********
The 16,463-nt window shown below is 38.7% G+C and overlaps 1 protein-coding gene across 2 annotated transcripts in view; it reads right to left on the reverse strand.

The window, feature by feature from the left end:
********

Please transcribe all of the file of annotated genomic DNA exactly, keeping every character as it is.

The 16,463-nt window shown below is 38.7% G+C and overlaps 1 protein-coding gene across 2 annotated transcripts in view; it reads right to left on the reverse strand.

The window, feature by feature from the left end: